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Bertolt Brecht: Background



Bertolt Brecht (1898-1956) was born in Augsburg Germany, where he spent his youth. In 1918, while studying medicine at Munich University, he was called up for military service as a medical orderly. Early poems about the horrors of war and his first play Baal (1919), date from this experience. At the war's end, Brecht drifted into the Bohemia world of theatre and literature in Munich and Berlin During the 1920s, Brecht seriously entered the theatre world as a reviewer and playwright, Working with Erwin Piscator, he solidified his own theories of epic theatre and in 1928 wrote The Threepenny Opera (in collaboration with composer Kurt Weill). An overnight success, the play made both Brecht and Weill famous.

With the rise of the Nazi movement in the 1930s,many artists and intellectuals fled Germany, including Kurt Weill and his actress-wife Lotte Lenya. In 1933, Brecht fled with his family to Scandinavia and then toAmerica, where he resided until 1947. As an immigrant member of the motion picture industry, Brecht was subpoenaed in 1947 to appear before the House Committee on Un-American Activities to testify on the "Communist infiltration" of Hollywood. The day following his testimony, he left the United States and settled in Switzerland and eventually worked in what was then East Berlin where he founded the Berliner Ensemble in 1949. Brecht's writings on epic theory and practice span a period of forty years. However, his greatest plays were written during his years of exile from his native Germany (1933-1948). They are The Good Person of Setzuan, Galileo, The Caucasian Chalk Circle, and Mother Courage and Her Children.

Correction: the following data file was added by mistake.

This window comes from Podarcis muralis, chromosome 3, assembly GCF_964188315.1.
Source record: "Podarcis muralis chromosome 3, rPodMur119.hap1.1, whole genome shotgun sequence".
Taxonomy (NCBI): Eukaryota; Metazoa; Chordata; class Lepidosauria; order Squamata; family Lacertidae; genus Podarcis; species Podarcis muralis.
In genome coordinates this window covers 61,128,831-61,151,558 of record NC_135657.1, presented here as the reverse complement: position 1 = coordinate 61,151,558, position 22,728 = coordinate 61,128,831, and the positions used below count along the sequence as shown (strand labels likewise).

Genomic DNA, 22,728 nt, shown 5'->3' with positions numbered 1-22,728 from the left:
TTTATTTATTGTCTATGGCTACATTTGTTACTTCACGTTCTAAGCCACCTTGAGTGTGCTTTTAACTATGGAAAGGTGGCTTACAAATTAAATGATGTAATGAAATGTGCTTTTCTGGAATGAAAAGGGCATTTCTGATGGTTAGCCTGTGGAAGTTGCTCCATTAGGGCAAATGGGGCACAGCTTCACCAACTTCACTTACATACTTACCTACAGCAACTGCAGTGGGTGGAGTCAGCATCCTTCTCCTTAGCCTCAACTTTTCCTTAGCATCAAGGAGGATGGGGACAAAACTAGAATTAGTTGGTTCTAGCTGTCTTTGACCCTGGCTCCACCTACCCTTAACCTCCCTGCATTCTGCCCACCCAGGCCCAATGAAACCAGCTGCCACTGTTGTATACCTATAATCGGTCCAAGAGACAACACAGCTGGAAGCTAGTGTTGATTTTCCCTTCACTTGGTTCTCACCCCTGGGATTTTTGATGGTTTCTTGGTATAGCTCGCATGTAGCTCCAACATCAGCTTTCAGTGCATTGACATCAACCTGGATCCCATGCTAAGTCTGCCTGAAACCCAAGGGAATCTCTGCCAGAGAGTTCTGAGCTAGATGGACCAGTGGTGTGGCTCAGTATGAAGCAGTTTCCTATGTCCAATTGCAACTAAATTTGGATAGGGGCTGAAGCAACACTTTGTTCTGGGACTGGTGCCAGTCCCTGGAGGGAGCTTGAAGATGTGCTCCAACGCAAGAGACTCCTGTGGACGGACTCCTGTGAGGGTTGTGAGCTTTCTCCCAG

The Theatre of Brecht

An Introduction to Galileo